Over the past 10 years, several hospital-based violence intervention programs have emerged. Six charter programs, championed by trauma surgeons, emergency medicine physicians and public health professionals, created the National Network of Hospital-Based Violence Intervention Programs (NNHVIP). The fidelity in the practice is based on (1) violent injury serving as a teachable moment, (2) culturally competent case management and (3) addressing risks associated with violent injury. The group is dedicated to assisting fledgling programs, and it strives to be rigorously evaluating program effectiveness along the spectrum of public health evaluation principles from feasibility to long-term outcomes. Although there are over 35 programs nationwide that are part of NNHVIP, the field remains new and there is much to be learnt through safe practices and refinements based on lessons learnt. Few randomized controlled trials have been undertaken, largely because both the communities most affected by violence, and some Institutional Review Boards do not have the equipoise necessary to approve of this type of study. There have been successes in reduction of recidivism, and there are data supporting the cost-effectiveness of these programs, but there are also pitfalls. As an example, one program just completed a 10-year retrospective evaluation: ‘A decade of hospital-based violence intervention: benefits and shortcomings’ soon to be published in the Journal of Trauma and Acute Care Surgery. The authors found that finding ‘stable housing’ may actually represent a risk factor for reinjury. One participant was coming home from an arborist job, developed by his violence intervention program and was shot as he was entering his own home. Community factors, not just individual factors, play a strong role in this difficult issue.

The authors of ‘Hospital-based violence intervention programs targeting adults: an eastern association for the surgery of trauma evidence based review’ evaluated existing literature for effectiveness of hospital-based programs and found that based on their review, they could not make recommendations regarding these programs. The work is an important call for more data and hopefully will serve as a strong advocacy piece for more funding to support these types of programs and programmatic evaluation. As we move forward with the validated principles of the public health model in our approach to our vulnerable populations, we also need to take into consideration the importance of qualitative measures in assigning ‘value’ to these programs. To use the above example, the individual in the arborist program indeed was reinjured, but his life trajectory has changed nonetheless as he is at work in a solid job that is of interest to him. Additionally, he is volunteering in counseling youth who are at risk for violence.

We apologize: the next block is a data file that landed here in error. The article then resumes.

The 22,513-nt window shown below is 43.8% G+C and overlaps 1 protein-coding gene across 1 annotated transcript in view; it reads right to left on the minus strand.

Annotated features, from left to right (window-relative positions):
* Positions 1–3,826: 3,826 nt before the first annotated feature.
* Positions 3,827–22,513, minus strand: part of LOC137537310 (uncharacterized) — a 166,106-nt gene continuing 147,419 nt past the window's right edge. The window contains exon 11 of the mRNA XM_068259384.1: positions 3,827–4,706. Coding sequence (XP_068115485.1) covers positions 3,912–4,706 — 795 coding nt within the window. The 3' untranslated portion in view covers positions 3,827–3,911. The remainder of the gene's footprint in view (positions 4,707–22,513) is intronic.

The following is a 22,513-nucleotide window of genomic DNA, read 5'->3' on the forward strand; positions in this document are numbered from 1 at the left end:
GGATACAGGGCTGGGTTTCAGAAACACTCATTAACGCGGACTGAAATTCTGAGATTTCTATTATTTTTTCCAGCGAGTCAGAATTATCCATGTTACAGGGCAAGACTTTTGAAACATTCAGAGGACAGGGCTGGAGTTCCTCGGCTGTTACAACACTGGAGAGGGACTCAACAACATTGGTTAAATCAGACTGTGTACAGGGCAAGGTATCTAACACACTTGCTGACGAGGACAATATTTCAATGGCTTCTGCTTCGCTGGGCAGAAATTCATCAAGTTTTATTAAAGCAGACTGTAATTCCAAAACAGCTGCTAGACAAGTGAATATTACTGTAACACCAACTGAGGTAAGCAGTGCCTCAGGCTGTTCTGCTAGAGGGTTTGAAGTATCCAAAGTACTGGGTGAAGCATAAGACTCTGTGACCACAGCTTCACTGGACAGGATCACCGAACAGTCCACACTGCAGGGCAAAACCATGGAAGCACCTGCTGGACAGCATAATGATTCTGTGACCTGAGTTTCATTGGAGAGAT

Perhaps the most promising aspect of violence intervention is that it has garnered the attention commensurate with the burden, and there is a critical mass of people caring for the injured who are actively seeking to be part of addressing the underpinnings of violence. The review article represents the drive to find viable solutions. Today, we have a safe, feasible model that is being disseminated and needs more rigorous investigation. We need time and a mixed methods approach to demonstrate value and outcomes in hospital-based violence intervention. It is critical that we articulate in our manuscripts the importance of further research so that the funding streams follow the drive in this fairly new field. The California Wellness Foundation is currently funding a multi-institutional database that will certainly shed some light on these programs. It already has over 6000 participants in it. Ultimately, it is studies like this and many qualitative and quantitative evaluations currently underway in programs within the NNHVIP that we hope will provide the data necessary to advocate for a trauma-informed approach to be part of the fabric of trauma centers that experience a high burden of violent injury. We can move the needle on this public health issue with persistence, science, humility, continued engagement and focus on our communities at risk.

View Abstract


  • Competing interests None declared.

  • Provenance and peer review Commissioned; internally peer reviewed.

Linked Articles